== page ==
Illinois-Indiana Sea Grant, along with several other Sea Grant programs, universities, and researchers, have been involved in advising and establishing a number of aquaculture operations in the U.S. and around the world, including some aquaponics facilities. This video from our friends at Purdue University provides a terrific amount of detail about aquaponics and how the process could help sustainably grow food.

With the ability to grow plants and fish in a mutually beneficial system, aquaponics presents an especially viable and sustainable option to provide healthy and locally grown food for urban areas. 

From The Atlantic Cities

“Aquaponics is a method of combined fish and vegetable farming that requires no soil. The farmer cultivates freshwater fish (aquaculture) and plants (hydroponics) in a recirculating water system that exchanges nutrients between the two. Wastewater from the fish serves as organic fertilizer for the plants, while the plants clean the water of fish feces and urine. The net result: a 90 percent reduction in freshwater use compared with conventional fish farming, and a significant reduction in added nutrients such as fossil fertilizers. The system can be run without pesticides and, because the fish environment is spacious and clean, without antibiotics…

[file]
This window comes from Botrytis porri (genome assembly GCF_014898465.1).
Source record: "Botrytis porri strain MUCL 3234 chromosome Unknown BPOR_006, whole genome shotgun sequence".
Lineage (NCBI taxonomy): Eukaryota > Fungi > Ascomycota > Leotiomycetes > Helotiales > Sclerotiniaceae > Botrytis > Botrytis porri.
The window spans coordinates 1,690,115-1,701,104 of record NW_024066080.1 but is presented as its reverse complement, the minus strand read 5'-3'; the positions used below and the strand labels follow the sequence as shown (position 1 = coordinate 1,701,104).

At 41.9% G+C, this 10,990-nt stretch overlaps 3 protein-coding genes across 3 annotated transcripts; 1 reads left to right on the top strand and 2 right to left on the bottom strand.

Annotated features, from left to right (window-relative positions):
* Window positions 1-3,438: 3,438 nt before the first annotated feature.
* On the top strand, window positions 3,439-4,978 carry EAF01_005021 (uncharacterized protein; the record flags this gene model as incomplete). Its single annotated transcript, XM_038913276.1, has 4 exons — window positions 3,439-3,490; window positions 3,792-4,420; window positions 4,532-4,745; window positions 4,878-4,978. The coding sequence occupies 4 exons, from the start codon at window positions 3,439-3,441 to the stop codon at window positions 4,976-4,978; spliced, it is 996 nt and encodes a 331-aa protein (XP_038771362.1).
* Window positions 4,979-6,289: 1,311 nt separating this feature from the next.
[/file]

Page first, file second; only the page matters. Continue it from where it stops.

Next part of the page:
In the lab, the pumps made gushy sounds at regular intervals. The water dripped. As the plants’ leaves evaporated moisture, I could hear the place breathe. I picked a ripe, red tomato from a vine. This lab, I sensed, could morph into an urban oasis: a lush, breathing organism inside the city. Unlike static green spaces like parks, this would be an actual farm as well as a place of tranquility in the city — not to mention a space that could generate the food to feed that city, with minimal harm to the environment or human health, just steps from residents’ tables.”

Follow the link above to the complete article, and visit our aquaculture webpage for more information.